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    What is God?

    The following article by Rabbi Raymond Apple first appeared in print in the Daily Telegraph (Sydney), 22 December, 2009, under the title, “Guiding light beyond definition”. It was part of a series of articles on views of God from religious leaders and scientists.

    The Daily Telegraph masthead logo SydneyWhat is God? I can only give a personal view. There are two reasons. One: we all have our own take on God. I cannot be certain that my father’s God is the same as mine. I can’t be a believer with my father’s heart, only with my own.

    Two: no-one knows enough about God to speak of Him with authority. Hebrew theologians say, “If I knew Him, I would be Him”. A God whom we could define exactly would be too little, like a toy that a child puts in its pocket and takes out to play with.

    When I was a child I thought my rabbi standing in his pulpit was God. Years later I found that Tennyson had a phrase for this: he said that the average Englishman’s idea of God was of an immeasurable clergyman. In time I became a clergyman myself, and though I had a degree of self-confidence I knew I was far from Divine – and my congregation could see that I had enough frailties to be rather lower than God.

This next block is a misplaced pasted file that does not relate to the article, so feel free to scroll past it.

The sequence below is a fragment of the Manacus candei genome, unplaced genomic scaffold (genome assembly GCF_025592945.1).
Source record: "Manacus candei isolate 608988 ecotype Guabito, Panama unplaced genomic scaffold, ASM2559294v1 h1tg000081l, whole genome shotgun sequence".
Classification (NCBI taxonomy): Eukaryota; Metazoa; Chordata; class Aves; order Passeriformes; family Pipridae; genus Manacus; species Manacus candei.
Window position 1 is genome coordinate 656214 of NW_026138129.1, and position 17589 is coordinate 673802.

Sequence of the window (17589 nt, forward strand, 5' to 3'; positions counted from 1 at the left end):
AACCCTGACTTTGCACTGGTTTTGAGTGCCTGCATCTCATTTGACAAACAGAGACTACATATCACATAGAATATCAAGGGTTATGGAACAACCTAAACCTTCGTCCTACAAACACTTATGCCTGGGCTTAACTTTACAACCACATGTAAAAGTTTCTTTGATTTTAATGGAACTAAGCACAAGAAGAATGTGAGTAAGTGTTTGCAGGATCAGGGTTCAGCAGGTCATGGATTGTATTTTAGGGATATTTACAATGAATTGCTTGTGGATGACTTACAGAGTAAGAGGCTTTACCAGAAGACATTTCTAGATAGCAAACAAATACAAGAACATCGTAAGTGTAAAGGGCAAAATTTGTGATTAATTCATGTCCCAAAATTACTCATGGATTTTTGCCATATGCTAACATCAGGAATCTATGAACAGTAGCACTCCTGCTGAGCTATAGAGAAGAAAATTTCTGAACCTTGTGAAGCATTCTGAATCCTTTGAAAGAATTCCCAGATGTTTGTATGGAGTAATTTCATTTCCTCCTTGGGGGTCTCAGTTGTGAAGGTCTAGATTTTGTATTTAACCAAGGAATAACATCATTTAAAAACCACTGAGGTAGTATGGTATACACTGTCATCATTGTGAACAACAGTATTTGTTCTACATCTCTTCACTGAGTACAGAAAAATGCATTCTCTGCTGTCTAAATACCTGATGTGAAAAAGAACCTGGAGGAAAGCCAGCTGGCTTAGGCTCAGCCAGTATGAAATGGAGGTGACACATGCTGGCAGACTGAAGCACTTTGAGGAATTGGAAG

I talked about God but was never able to arrive at a dictionary definition. When I toyed with calling Him the Great Idea, I had to acknowledge that He was more than an abstract theory. When I thought of describing Him as the Great Force, I had to recognise that he was more than an anonymous energy.

    If I called Him the Great Presence, but this said nothing about His capacity to create or to reveal His will. I struggled with saying that He was the Cosmic Grandfather, but while this gave Him benignity and personality, it made Him too cosy, too antiquated.

    I eventually gave up the attempt at definitions, largely because none gave me a God I could relate to or who could relate to me. Then I recalled that when Moses asked God who He was, the response was, “I am what I am”.

    The Bible constantly uses the word and – “And the Lord spoke”, “And these are the laws”, “And Jacob dwelt”. Believing in God is not just a background feeling of certainty but a relationship, a set of ands: God and the world, God and human duty, God and our potential. It tells me that because of God, my life is different – and makes a difference.

    I am not always certain which way to turn, but my belief helps me through the options. I am not always strong enough to do the right thing, but my belief enables me to rise above my own frailty and the moral weakness of others. I do not always like what I find in the world, but if I see evil, my belief gives me no rest until I cry out.

    I am sometimes disappointed with God, but my belief teaches me to be honest, and I have to protest even at God. I demand an explanation, but deep down I know that it’s sometimes better not to have one. I have enough faith in God to know that He is bigger and wiser than me.

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